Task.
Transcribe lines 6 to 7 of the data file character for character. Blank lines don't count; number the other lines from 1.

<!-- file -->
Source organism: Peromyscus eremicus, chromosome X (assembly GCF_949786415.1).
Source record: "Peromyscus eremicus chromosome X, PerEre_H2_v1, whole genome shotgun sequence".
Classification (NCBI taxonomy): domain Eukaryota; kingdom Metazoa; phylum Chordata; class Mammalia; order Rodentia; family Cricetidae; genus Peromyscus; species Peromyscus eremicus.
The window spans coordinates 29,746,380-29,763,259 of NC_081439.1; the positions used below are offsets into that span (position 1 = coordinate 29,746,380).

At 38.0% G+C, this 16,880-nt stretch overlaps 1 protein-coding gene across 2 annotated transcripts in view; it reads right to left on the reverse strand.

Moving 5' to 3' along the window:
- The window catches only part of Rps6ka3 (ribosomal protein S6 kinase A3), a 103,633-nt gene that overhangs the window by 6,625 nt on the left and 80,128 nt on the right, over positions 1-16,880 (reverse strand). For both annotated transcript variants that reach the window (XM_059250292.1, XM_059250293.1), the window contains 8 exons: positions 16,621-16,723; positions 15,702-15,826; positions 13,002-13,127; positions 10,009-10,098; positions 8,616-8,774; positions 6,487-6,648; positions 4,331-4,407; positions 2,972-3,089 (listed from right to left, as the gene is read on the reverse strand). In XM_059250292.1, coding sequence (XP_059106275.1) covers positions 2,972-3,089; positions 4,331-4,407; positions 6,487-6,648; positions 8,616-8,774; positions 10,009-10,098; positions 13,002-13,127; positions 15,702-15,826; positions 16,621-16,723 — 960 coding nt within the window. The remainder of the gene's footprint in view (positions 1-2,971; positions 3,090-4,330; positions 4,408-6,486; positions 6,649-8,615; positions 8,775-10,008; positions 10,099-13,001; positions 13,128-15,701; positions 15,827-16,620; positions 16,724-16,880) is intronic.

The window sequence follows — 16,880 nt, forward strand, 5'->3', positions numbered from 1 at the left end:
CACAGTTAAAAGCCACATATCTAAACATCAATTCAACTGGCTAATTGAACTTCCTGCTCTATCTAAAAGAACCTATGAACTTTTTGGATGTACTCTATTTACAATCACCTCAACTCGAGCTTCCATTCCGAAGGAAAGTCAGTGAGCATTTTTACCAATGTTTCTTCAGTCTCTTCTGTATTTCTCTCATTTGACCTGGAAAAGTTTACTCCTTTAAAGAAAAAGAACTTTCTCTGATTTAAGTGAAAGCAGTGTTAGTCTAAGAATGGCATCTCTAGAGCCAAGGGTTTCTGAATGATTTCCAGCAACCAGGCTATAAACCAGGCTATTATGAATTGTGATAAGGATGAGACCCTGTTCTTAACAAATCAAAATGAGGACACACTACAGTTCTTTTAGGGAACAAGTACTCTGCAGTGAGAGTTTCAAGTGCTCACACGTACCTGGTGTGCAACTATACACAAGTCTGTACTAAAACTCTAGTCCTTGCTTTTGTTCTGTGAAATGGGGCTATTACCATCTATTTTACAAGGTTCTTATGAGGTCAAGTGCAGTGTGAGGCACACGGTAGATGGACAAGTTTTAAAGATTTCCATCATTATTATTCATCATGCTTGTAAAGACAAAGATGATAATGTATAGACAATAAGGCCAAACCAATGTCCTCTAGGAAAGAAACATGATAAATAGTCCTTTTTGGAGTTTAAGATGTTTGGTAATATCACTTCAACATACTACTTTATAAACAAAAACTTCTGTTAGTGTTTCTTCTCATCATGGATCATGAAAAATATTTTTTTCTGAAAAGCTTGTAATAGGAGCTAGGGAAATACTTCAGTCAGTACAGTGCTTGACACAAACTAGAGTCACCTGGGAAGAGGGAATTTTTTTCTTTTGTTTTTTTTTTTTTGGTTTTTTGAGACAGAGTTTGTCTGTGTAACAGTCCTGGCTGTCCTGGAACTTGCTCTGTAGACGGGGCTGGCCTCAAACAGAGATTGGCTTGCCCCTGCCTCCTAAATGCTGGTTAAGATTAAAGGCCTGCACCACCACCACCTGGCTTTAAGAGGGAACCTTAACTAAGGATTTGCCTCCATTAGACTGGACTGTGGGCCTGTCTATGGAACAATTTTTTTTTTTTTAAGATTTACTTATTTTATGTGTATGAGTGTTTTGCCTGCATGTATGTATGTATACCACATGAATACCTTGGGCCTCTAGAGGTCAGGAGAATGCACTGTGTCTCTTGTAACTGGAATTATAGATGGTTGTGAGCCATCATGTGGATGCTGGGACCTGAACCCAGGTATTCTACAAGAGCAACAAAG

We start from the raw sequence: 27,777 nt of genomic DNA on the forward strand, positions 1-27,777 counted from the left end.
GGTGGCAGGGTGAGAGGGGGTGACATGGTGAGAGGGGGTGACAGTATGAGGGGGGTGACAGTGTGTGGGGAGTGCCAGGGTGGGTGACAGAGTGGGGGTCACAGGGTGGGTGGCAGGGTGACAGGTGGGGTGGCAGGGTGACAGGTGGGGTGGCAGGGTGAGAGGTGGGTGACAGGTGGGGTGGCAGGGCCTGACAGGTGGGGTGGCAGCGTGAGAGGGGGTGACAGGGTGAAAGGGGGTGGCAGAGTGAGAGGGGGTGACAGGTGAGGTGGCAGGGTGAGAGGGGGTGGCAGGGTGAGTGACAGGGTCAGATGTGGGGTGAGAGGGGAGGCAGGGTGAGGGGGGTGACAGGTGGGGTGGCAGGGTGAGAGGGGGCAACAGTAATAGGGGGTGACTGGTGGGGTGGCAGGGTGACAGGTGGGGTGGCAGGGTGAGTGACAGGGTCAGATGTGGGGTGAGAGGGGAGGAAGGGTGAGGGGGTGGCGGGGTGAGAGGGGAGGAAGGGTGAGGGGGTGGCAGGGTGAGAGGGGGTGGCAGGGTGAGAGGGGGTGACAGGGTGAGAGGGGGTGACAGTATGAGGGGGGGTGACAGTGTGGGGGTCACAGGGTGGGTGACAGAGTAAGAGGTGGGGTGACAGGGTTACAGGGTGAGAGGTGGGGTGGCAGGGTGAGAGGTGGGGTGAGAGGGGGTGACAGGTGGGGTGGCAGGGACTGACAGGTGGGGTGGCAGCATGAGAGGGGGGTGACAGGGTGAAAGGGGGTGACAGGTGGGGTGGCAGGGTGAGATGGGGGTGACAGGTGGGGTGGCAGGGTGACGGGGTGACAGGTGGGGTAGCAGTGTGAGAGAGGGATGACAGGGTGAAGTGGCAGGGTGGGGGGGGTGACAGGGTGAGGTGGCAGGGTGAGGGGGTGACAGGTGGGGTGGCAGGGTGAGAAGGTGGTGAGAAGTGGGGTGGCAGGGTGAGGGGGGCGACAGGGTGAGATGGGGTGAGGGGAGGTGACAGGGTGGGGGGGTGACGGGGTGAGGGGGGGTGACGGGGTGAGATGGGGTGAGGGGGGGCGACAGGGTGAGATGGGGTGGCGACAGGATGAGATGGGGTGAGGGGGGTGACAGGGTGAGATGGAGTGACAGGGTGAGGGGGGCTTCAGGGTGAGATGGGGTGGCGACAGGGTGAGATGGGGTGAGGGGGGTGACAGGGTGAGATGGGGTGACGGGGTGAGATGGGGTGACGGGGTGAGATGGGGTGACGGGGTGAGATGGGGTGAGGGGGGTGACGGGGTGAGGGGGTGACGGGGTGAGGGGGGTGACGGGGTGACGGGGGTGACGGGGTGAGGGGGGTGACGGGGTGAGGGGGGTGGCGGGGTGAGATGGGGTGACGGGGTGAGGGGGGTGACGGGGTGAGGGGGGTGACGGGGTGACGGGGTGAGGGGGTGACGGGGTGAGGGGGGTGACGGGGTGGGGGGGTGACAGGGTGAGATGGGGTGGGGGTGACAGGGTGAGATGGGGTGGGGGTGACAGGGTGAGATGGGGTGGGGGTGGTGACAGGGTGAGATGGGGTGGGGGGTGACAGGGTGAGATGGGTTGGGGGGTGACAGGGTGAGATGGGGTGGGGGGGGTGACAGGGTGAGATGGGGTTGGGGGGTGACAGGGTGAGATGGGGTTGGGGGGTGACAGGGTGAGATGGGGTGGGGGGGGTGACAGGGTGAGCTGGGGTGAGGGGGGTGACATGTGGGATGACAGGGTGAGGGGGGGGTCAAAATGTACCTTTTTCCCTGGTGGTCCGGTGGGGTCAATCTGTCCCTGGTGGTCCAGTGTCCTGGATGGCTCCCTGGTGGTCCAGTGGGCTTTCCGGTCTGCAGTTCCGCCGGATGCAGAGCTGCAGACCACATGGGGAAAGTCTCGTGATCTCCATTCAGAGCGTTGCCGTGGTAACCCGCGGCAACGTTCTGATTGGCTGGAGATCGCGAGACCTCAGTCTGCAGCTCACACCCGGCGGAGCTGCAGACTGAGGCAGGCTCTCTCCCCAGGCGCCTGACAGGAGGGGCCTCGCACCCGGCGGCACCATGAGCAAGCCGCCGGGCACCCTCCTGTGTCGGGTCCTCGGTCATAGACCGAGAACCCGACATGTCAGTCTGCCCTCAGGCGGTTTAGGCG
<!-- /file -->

Moving 5' to 3' along the window:
- The window catches only part of Rps6ka3 (ribosomal protein S6 kinase A3), a 103,633-nt gene that overhangs the window by 6,625 nt on the left and 80,128 nt on the right, over positions 1-16,880 (reverse strand). For both annotated transcript variants that reach the window (XM_059250292.1, XM_059250293.1), the window contains 8 exons: positions 16,621-16,723; positions 15,702-15,826; positions 13,002-13,127; positions 10,009-10,098; positions 8,616-8,774; positions 6,487-6,648; positions 4,331-4,407; positions 2,972-3,089 (listed from right to left, as the gene is read on the reverse strand). In XM_059250292.1, coding sequence (XP_059106275.1) covers positions 2,972-3,089; positions 4,331-4,407; positions 6,487-6,648; positions 8,616-8,774; positions 10,009-10,098; positions 13,002-13,127; positions 15,702-15,826; positions 16,621-16,723 — 960 coding nt within the window. The remainder of the gene's footprint in view (positions 1-2,971; positions 3,090-4,330; positions 4,408-6,486; positions 6,649-8,615; positions 8,775-10,008; positions 10,099-13,001; positions 13,128-15,701; positions 15,827-16,620; positions 16,724-16,880) is intronic.